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1. The Prime Minister resigns
Prime Minister Boris Johnson announced his resignation on Thursday.
This happened after more than 50 Tory MPs left the government due to his conduct. And scores of backbenchers submitted votes of no confidence in his leadership.
On Wednesday evening, Johnson was met by several of the most senior members of his cabinet. Home Secretary Priti Patel and her new chancellor, Nadhim Zahawi, told him to step down.
It follows a wave of ministerial resignations that saw Johnson lose around a quarter of his government.
The resignations followed the Prime Minister’s admission that he had knowledge of allegations of inappropriate behavior against former Deputy Chief Whip Chris Pincher in 2019 but appointed him anyway in February.
He delivered his resignation speech from a lectern outside 10 Downing Street. He has vowed to remain prime minister until a new leader of the Conservative party is elected, which could take until October.
In his speech, he said a timetable for the leadership election to choose his successor will be agreed and made public next week.
2. Resignations and cabinet reshuffles
The Prime Minister has been rocked by more than 50 government resignations this week, including a number of notable figures for us, such as:
- Solicitor General Alex Chalk, and
- Justice Ministers Victoria Atkins and James Cartlidge
Boris Johnson has confirmed his intention to remain Prime Minister until a new leader is chosen. To this end, he made appointments to vacant cabinet positions.
Although not all roles have been filled in government, notable appointments for us include:
- Tom Pursglove as Minister of State in conjunction with the Home Office and the Ministry of Justice, and
- Edward Timpson as Solicitor General
Nadhim Zahawi was appointed Chancellor of the Exchequer and former Lord Chancellor Robert Buckland was appointed Secretary of State for Wales.
However, several MPs are calling for the appointment of an interim Prime Minister. Labor leader Sir Keir Starmer also threatened a vote of no confidence if the Conservative Party did not replace him soon.
3. The Law Society testifies on the National Security Bill
We appeared before the Public Bill Committee considering the National Security Bill in the House of Commons on Thursday, July 7.
Dr. Rich Owen, chair of our Access to Justice Committee, was questioned by MPs about the bill.
Damien Hinds (curator) asked:
- on the foreign influence registration regime that the government has committed to adding to the bill, and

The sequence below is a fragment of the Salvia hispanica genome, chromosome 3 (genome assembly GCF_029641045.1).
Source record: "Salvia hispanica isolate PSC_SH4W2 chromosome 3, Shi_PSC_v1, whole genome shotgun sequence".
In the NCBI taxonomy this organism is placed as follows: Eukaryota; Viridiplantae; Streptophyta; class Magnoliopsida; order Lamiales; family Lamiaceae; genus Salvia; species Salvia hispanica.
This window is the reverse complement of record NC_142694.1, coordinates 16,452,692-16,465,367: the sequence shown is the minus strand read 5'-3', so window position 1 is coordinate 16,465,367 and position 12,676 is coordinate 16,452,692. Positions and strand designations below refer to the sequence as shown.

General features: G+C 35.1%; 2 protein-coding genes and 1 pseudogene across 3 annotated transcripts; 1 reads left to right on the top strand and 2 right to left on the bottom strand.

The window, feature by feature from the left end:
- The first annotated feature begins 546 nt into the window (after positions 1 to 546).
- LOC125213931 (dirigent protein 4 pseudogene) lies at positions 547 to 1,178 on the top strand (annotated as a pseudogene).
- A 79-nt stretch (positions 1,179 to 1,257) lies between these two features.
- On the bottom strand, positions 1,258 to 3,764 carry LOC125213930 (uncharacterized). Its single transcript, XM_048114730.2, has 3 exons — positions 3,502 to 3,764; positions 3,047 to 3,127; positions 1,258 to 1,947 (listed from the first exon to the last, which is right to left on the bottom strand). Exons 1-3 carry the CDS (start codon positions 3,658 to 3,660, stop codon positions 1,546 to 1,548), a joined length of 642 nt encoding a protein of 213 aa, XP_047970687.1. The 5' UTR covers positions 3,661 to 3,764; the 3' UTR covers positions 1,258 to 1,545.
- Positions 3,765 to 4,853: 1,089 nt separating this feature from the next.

- whether the Law Society has any concerns or hopes for them
Owen explained how we support the program, but clarified that there should be an exemption for legal privilege to protect access to justice and the rule of law.
He explained to MPs why this protection is important and why it is necessary so that people can access legal advice.
Owen was pressed on whether there is a risk that legal-client privilege protections could create loopholes in the system.
Owen highlighted the success of the Australian model. He noted that the privilege would not apply to criminal activities. He added that the Home Office made it clear during its consultation that it would protect human rights and not interfere with legitimate business through the scheme.
The bill will continue its committee stage in the House of Commons over the next few weeks.
4. The Law Society cited in the trade agreement with Australia
We were quoted five times in a Report of the International Trade Committee released on Wednesday July 6 as part of its inquiry into the UK’s new trade deal with Australia.
Our response to the consultation was benchmarked against issues ranging from the provision of legal services to mobility.
The report quoted us on the importance of legal services as a business enabler, noting that:
“Nearly all international business transactions require the services of attorneys from two or more jurisdictions, and this can be done most effectively when foreign and domestic businesses can work together.”
They also pointed out that the provisions of the agreement remove British business people from Australia’s list of skilled migrant professions. This removed the uncertainty over visas that we had identified as a “significant challenge for trade in legal services”.
We continue to work to improve members’ access to international legal markets and seek opportunities to influence the UK government on matters in this area.
We will work closely with MPs and peers to influence a number of bills and inquiries: